(1) Strikes at Makerere date before independence. The first significant protest was held in 1952. This strike involved a boycott of the dining halls in a demand for better food. The cause was student “welfare”.

(2) During independence, the strikes tended to be ideological. Ideologically-inspired protests in the 1960s became a common feature as students demonstrated against American bombing in northwestern Uganda (a spill-over from conflict in Congo) and the hanging of three African nationalists by the Smith Government in Rhodesia.

(3) A decade later (1976), students plotted, bravely but unsuccessfully, to overthrow the Amin government. This was connected to the ideological orientation that a change of government would possibly come alongside a change of policies and better welfare.

(4) In December 1990, the Student Guild president (Norbert Mao) spearheaded a rejection of a Guild constitution imposed by the Ministry of Education. Even as he put forward a host of economic “survival” issues–the abolition of allowances for books, transportation, and stationery–Mao connected the protests with the government’s costly pursuit of war in the north and its tolerance of corruption.

(5) In 1991, there was another strike caused by welfare and survival reasons. The Government had just scrapped student allowances yet students expected Government to give them free housing, food, stationery, and even pocket money and transport back home.

(6) In May 2005, there was a student demonstration which was caused by administrative challenges which students connected to their welfare. A placard reading: “Ssebuwufu was much better-We want him back”, signified the indirect demand of better welfare. This strike was caused by apparent weaknesses in University Management systems which did not prioritise student issues as compared to what the Ssebuwufu administration had applied.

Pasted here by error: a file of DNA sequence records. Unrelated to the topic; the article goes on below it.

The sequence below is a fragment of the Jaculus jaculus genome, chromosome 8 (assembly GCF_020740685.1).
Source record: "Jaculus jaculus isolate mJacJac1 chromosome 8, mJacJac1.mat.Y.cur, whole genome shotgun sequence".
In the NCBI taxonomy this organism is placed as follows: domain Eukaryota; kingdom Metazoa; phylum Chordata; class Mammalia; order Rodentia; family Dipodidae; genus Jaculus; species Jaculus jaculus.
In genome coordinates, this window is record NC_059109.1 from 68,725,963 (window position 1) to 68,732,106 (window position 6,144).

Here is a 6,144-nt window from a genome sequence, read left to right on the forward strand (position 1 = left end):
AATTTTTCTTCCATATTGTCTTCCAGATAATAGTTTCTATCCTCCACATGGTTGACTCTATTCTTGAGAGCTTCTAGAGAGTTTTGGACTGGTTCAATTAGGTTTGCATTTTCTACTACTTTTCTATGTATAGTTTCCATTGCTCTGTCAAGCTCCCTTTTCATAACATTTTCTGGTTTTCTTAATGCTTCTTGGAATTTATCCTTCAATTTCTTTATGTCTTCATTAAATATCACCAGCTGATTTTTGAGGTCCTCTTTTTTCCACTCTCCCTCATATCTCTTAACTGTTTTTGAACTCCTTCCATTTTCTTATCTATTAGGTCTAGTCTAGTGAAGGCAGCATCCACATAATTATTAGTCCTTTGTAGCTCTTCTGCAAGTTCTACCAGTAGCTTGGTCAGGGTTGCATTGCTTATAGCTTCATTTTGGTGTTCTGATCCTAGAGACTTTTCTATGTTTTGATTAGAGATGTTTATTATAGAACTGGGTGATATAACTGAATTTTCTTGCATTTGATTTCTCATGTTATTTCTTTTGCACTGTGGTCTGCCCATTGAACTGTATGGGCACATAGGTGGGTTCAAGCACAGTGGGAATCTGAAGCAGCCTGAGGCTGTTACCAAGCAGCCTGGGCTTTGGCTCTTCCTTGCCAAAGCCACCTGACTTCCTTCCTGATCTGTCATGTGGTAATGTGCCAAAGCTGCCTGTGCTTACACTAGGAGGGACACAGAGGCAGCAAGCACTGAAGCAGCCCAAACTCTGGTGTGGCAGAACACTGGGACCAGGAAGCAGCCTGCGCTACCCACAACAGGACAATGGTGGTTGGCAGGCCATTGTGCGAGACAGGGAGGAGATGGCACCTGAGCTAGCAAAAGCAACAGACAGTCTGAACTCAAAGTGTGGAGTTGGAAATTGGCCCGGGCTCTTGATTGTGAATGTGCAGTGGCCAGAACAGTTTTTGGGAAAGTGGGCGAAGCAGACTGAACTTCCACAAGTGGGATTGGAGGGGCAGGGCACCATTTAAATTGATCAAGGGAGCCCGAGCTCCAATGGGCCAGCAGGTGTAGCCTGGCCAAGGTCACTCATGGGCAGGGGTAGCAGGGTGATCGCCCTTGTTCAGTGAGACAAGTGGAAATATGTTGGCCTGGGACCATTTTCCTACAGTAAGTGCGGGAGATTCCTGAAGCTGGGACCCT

(7) In November 2006, there was a strike by staff demanding Government to honor a pledge it had made in April 2004 for a salary increase. The cause of this strike was purely related to Staff welfare.

(8) A year later, in November 2007, the University was shut down for up to two months as lecturers laid down their tools and students turned rowdy over failure to study.

(9) In February 2008, Makerere University Students slipped out of a planned strike that was intended to be staged due to continued redundancy, following a strike by Academic Staff. The Students had for one week remained redundant, after their Lecturers went on strike protesting against the lack of adequate teaching materials. Students tried to seek out a peaceful solution to the stalemate between the Lecturers and the Government and resolved to give the conflicting parties a chance to iron out the problem amicably without resorting to violence.